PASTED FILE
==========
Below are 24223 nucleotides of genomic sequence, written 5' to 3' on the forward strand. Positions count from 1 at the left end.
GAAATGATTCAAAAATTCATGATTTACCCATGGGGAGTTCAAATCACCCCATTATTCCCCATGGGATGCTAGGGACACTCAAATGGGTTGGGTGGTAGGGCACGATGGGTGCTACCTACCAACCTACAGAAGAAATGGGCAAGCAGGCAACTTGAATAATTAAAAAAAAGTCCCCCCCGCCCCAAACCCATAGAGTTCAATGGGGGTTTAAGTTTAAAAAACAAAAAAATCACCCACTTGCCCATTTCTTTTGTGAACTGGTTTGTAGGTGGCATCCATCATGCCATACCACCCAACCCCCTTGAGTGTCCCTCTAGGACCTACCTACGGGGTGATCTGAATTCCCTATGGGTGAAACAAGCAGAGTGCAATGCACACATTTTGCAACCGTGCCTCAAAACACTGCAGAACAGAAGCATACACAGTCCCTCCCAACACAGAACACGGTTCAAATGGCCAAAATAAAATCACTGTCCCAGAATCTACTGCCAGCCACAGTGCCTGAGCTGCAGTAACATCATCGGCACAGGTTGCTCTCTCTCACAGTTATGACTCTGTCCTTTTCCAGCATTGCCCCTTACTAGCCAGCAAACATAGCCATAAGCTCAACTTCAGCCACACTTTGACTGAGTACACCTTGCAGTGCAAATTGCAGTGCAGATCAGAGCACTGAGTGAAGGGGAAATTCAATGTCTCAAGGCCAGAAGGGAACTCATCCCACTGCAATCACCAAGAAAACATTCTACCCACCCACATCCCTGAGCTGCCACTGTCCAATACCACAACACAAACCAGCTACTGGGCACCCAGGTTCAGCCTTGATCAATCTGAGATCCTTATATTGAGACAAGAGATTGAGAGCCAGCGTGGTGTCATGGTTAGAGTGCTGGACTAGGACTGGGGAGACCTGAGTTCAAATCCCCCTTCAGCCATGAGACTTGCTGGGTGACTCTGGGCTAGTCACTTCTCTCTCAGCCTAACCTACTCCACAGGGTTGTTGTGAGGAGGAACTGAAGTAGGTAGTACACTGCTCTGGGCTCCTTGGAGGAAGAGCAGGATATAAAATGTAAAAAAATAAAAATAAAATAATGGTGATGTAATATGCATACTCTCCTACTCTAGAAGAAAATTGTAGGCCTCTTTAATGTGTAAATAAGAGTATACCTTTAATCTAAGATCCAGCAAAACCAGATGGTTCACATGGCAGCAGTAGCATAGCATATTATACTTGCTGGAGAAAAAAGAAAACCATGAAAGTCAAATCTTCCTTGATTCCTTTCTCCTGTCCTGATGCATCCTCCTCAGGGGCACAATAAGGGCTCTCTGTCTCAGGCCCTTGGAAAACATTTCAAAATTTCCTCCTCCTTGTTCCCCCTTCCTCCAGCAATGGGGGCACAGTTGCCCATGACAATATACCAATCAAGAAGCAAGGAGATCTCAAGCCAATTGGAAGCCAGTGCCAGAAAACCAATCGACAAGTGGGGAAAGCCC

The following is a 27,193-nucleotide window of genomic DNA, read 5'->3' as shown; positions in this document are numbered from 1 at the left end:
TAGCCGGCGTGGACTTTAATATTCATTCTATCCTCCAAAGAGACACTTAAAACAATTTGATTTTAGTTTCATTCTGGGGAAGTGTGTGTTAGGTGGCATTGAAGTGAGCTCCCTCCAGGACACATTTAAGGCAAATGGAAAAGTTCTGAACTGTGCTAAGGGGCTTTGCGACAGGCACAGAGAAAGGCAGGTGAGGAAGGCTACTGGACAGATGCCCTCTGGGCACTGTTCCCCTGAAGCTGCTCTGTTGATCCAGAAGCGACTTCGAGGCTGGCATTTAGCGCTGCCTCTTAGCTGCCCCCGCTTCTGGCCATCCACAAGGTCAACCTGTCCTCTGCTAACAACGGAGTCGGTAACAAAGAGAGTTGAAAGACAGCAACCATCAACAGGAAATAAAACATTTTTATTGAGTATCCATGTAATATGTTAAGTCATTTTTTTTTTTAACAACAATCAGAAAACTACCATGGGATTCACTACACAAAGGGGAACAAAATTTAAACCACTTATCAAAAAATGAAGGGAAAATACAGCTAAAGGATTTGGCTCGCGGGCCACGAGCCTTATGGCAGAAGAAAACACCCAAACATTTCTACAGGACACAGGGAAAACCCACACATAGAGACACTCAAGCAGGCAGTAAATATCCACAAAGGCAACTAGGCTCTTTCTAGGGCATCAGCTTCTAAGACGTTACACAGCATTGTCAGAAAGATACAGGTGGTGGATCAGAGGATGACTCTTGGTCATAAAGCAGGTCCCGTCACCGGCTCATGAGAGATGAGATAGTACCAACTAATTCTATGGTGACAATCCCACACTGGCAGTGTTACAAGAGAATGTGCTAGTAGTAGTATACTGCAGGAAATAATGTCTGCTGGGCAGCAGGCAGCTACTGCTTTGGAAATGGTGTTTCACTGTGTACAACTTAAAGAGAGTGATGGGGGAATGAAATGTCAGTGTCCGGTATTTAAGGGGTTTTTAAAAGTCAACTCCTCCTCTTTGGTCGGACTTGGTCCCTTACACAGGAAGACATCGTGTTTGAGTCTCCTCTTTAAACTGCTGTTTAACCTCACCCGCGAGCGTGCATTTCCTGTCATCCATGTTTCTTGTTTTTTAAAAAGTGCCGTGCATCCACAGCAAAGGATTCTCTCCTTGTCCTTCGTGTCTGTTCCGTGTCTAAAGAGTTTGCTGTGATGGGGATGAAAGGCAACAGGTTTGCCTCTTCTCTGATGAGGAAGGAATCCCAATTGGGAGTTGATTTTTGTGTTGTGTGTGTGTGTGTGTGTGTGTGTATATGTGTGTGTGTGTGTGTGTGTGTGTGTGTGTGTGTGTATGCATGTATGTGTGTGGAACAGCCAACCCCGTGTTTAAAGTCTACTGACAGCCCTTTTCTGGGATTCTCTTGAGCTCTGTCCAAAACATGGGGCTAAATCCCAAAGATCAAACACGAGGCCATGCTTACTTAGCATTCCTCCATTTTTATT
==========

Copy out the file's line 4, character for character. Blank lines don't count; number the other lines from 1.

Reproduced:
TAGCCGGCGTGGACTTTAATATTCATTCTATCCTCCAAAGAGACACTTAAAACAATTTGATTTTAGTTTCATTCTGGGGAAGTGTGTGTTAGGTGGCATTGAAGTGAGCTCCCTCCAGGACACATTTAAGGCAAATGGAAAAGTTCTGAACTGTGCTAAGGGGCTTTGCGACAGGCACAGAGAAAGGCAGGTGAGGAAGGCTACTGGACAGATGCCCTCTGGGCACTGTTCCCCTGAAGCTGCTCTGTTGATCCAGAAGCGACTTCGAGGCTGGCATTTAGCGCTGCCTCTTAGCTGCCCCCGCTTCTGGCCATCCACAAGGTCAACCTGTCCTCTGCTAACAACGGAGTCGGTAACAAAGAGAGTTGAAAGACAGCAACCATCAACAGGAAATAAAACATTTTTATTGAGTATCCATGTAATATGTTAAGTCATTTTTTTTTTTAACAACAATCAGAAAACTACCATGGGATTCACTACACAAAGGGGAACAAAATTTAAACCACTTATCAAAAAATGAAGGGAAAATACAGCTAAAGGATTTGGCTCGCGGGCCACGAGCCTTATGGCAGAAGAAAACACCCAAACATTTCTACAGGACACAGGGAAAACCCACACATAGAGACACTCAAGCAGGCAGTAAATATCCACAAAGGCAACTAGGCTCTTTCTAGGGCATCAGCTTCTAAGACGTTACACAGCATTGTCAGAAAGATACAGGTGGTGGATCAGAGGATGACTCTTGGTCATAAAGCAGGTCCCGTCACCGGCTCATGAGAGATGAGATAGTACCAACTAATTCTATGGTGACAATCCCACACTGGCAGTGTTACAAGAGAATGTGCTAGTAGTAGTATACTGCAGGAAATAATGTCTGCTGGGCAGCAGGCAGCTACTGCTTTGGAAATGGTGTTTCACTGTGTACAACTTAAAGAGAGTGATGGGGGAATGAAATGTCAGTGTCCGGTATTTAAGGGGTTTTTAAAAGTCAACTCCTCCTCTTTGGTCGGACTTGGTCCCTTACACAGGAAGACATCGTGTTTGAGTCTCCTCTTTAAACTGCTGTTTAACCTCACCCGCGAGCGTGCATTTCCTGTCATCCATGTTTCTTGTTTTTTAAAAAGTGCCGTGCATCCACAGCAAAGGATTCTCTCCTTGTCCTTCGTGTCTGTTCCGTGTCTAAAGAGTTTGCTGTGATGGGGATGAAAGGCAACAGGTTTGCCTCTTCTCTGATGAGGAAGGAATCCCAATTGGGAGTTGATTTTTGTGTTGTGTGTGTGTGTGTGTGTGTGTGTATATGTGTGTGTGTGTGTGTGTGTGTGTGTGTGTGTGTGTATGCATGTATGTGTGTGGAACAGCCAACCCCGTGTTTAAAGTCTACTGACAGCCCTTTTCTGGGATTCTCTTGAGCTCTGTCCAAAACATGGGGCTAAATCCCAAAGATCAAACACGAGGCCATGCTTACTTAGCATTCCTCCATTTTTATT